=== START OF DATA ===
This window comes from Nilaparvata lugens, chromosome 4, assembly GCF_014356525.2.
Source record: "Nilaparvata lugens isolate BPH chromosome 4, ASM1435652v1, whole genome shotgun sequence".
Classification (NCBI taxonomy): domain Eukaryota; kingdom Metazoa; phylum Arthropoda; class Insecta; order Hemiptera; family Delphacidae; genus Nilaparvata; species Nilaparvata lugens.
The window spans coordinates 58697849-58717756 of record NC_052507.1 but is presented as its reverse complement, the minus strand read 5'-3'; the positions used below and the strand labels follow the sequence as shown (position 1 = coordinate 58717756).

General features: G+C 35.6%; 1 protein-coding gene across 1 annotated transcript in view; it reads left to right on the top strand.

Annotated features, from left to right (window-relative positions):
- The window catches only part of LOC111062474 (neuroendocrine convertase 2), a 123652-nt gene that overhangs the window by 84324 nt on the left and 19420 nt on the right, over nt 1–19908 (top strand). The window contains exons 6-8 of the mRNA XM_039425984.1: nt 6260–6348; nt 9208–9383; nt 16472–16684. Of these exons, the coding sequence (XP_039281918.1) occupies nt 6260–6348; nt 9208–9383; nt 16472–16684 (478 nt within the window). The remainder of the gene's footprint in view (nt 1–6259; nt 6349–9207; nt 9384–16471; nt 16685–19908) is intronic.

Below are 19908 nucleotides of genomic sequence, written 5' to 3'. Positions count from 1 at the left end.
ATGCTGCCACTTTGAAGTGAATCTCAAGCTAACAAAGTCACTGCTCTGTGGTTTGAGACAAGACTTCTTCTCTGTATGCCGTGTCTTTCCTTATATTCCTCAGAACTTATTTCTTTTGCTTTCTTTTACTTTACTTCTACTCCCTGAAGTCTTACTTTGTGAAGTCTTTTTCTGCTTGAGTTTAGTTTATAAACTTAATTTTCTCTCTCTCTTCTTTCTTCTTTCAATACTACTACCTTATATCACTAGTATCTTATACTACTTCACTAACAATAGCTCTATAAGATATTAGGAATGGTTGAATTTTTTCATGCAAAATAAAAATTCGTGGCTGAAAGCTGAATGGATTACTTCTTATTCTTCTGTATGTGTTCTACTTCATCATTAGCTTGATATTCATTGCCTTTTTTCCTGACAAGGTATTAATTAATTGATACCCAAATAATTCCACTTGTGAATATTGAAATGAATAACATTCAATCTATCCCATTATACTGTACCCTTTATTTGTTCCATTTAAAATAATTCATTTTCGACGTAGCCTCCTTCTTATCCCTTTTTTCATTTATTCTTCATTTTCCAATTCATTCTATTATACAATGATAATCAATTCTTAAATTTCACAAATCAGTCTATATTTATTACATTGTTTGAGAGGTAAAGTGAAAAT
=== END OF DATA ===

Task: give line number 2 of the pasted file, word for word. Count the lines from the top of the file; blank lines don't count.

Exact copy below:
Source record: "Nilaparvata lugens isolate BPH chromosome 4, ASM1435652v1, whole genome shotgun sequence".